And more and more people are buying these wheeled fish houses. I like to think of it as people using them as their cabin.
If you look at it like it’s the cabin, when it’s summer and it’s time to go fishing, you leave the cabin and go to where the fish are. You could fish off the dock but you don’t. That’s kind of like the wheeled house and the Fish Trap, in my case. It allows you to move around where the fish are.
Q: With the time you spend on the road talking about ice fishing, how do you find the time to actually ice fish?
A: I know this winter I will have fished in New Hampshire, Vermont, New York, Michigan — I’m sure I’ll fish in Illinois, Wisconsin, North and South Dakota, Iowa and Minnesota, I’m sure I’ll fish in that many because that’s where I’m scheduled to make appearances.
I know I don’t fish more now than years ago, but I fish a lot of good spots. Like when I’m in New Hampshire, I’m going fishing with some people that know the area quite well and don’t have to go out and look for a spot. I get to go with someone who knows the spot.
Q: Any thoughts on fishing in North Dakota?
A: Obviously, Devils Lake has come back again. It’s time to fish the perch again because the water has come back the last few years. There’s ideal spawning habitat for the perch. I ended my season at Devils Lake last year.
The last day I was out there, my friend Rick and I, our limit would have been 40 perch and we only could get 38 in the pail and still put the cover on it.
Q: It’s the time when anglers soon will be taking their first steps on hard water. Any tips for safety?
A: When I go out for my first time, I take my ice chisel with me. When I’m walking, I’m hitting that chisel in front of me. It’s kind of a rhythm you get — swing the chisel forward onto the ice, and if the chisel doesn’t go through, neither will you.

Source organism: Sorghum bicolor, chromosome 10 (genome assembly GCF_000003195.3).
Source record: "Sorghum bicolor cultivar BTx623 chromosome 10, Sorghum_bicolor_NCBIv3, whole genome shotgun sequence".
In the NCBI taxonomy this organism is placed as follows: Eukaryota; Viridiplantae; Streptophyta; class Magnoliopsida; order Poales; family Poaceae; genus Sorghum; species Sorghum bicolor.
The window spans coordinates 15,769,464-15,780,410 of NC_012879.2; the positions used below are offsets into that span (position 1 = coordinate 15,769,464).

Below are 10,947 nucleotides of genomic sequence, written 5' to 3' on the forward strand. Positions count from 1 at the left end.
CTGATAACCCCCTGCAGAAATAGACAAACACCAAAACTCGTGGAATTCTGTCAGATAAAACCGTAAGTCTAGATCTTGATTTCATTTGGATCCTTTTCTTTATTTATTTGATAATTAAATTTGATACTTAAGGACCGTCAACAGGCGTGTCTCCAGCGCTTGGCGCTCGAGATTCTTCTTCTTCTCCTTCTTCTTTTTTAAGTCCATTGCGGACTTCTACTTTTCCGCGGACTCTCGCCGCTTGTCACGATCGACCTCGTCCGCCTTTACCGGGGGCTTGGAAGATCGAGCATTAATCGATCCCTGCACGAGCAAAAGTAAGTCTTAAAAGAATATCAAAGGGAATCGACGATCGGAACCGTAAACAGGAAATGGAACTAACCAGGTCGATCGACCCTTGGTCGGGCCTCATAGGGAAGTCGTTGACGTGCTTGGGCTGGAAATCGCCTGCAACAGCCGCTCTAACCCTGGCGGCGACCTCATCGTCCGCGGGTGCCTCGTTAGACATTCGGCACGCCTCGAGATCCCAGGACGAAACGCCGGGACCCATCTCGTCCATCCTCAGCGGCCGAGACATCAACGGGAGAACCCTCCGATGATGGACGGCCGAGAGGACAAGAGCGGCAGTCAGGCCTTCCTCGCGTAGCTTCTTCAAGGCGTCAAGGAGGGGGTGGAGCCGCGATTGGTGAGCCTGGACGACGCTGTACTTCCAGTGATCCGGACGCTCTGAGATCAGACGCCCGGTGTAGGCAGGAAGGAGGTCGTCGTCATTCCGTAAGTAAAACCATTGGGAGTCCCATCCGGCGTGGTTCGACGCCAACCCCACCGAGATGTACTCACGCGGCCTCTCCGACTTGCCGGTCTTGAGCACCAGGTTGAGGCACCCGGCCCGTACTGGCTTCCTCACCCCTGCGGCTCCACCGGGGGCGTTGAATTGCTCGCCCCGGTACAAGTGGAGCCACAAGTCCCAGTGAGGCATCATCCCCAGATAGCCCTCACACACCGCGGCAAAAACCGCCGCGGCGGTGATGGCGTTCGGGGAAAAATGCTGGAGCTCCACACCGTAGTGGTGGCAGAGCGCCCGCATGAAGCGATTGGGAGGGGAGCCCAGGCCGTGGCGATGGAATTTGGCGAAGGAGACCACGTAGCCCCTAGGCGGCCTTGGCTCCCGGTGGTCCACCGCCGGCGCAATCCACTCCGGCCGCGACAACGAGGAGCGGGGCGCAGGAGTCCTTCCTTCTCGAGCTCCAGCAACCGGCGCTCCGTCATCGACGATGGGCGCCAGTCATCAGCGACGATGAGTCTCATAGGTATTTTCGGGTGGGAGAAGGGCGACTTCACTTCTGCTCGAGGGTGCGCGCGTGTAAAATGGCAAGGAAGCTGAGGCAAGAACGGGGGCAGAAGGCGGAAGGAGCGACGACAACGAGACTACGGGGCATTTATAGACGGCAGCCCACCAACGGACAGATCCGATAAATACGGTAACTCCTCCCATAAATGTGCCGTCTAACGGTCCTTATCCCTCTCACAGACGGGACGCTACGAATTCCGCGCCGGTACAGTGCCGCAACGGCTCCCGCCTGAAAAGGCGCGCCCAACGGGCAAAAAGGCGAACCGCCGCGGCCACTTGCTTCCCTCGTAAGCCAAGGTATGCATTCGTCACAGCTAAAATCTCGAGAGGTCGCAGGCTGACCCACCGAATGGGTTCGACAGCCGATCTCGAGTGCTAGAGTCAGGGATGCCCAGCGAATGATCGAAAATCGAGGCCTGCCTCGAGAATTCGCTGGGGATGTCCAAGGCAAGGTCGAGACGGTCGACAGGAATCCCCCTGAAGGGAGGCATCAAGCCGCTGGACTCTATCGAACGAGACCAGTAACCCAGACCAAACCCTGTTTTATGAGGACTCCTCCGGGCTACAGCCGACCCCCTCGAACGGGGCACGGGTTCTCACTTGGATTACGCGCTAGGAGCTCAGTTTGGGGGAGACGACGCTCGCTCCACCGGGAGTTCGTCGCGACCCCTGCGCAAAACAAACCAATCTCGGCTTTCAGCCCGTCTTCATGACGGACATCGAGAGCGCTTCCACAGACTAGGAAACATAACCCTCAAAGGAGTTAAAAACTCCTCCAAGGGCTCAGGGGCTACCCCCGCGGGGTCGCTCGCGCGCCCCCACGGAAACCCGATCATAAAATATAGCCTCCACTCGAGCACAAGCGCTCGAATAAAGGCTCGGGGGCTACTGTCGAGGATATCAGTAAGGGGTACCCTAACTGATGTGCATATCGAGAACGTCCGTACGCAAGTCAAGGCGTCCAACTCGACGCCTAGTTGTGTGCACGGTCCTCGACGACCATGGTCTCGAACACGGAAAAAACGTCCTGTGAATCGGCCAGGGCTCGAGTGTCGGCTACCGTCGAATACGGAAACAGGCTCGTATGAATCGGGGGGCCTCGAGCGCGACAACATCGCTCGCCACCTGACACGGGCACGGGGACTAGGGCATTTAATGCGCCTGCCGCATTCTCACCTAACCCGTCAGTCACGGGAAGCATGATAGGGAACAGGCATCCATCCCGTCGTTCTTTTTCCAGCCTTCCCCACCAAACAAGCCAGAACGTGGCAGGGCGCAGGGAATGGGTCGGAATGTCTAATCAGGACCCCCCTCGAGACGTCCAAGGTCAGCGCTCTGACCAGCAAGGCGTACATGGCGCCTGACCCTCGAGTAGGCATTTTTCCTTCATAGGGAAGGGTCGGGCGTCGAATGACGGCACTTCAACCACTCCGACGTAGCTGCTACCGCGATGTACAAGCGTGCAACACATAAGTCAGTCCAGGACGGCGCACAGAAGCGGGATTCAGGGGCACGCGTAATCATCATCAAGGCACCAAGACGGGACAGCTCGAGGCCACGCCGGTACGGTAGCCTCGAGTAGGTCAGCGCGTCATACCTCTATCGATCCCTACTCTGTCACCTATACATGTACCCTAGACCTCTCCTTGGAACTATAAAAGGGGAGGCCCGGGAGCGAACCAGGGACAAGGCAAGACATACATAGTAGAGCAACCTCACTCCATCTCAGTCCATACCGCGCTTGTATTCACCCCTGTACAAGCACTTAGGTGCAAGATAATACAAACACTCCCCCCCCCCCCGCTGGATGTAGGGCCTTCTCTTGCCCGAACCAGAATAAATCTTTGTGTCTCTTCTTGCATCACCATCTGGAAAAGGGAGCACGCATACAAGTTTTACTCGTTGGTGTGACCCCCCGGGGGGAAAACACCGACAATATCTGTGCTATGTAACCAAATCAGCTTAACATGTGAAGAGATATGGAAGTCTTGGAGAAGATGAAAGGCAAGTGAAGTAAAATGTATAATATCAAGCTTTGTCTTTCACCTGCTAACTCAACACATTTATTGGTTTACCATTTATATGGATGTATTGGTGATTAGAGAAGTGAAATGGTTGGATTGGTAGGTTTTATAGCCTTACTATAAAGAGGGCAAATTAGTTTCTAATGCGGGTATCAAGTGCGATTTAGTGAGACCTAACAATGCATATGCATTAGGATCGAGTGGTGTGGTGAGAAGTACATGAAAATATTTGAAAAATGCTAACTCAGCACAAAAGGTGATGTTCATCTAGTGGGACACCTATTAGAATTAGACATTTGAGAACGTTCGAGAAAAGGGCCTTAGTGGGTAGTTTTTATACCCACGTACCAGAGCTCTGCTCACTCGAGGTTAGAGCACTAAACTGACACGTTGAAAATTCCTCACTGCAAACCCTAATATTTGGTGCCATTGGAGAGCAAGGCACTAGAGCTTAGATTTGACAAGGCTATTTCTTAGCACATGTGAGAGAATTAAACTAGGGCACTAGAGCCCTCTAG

And wear a life jacket. I choose to wear the inflatables because they’re not bulky and cumbersome; you don’t even know you’ve got it on after awhile.
Q: With all of the tools and technology on the market these days, is there a risk of ice fishing become too technical?
A: We all talk about fishing, but I think our real goal is catching, and all of our tools that we are acquiring here in modern ice fishing help us catch more fish. I don’t think it’s the other way — it’s making it more fun as we’re catching.
I think the important thing is, I think we have to understand that releasing gets to be important then, too. We don’t need to keep every fish we catch and put them in the bucket.
Q: Where do you see ice fishing 20 years from now?
A: That’s a question I get asked a whole lot. In the last 20 years, we’ve taken ice fishing out of the Stone Age into the Space Age. I don’t really know. Where is the Space Age going next? When we start landing spacecraft on Mars, I’m sure we’ll have some new technology in ice fishing, too.
Q: After all these years, do you still feel the anticipation of getting on the ice for the first time?
A: Very much so.
I wait for this time of year. The winter flies by; when you’re into the ice fishing, you really enjoy winter a lot more.
© 2010, Grand Forks Herald (Grand Forks, N.D.).
Distributed by McClatchy-Tribune Information Services.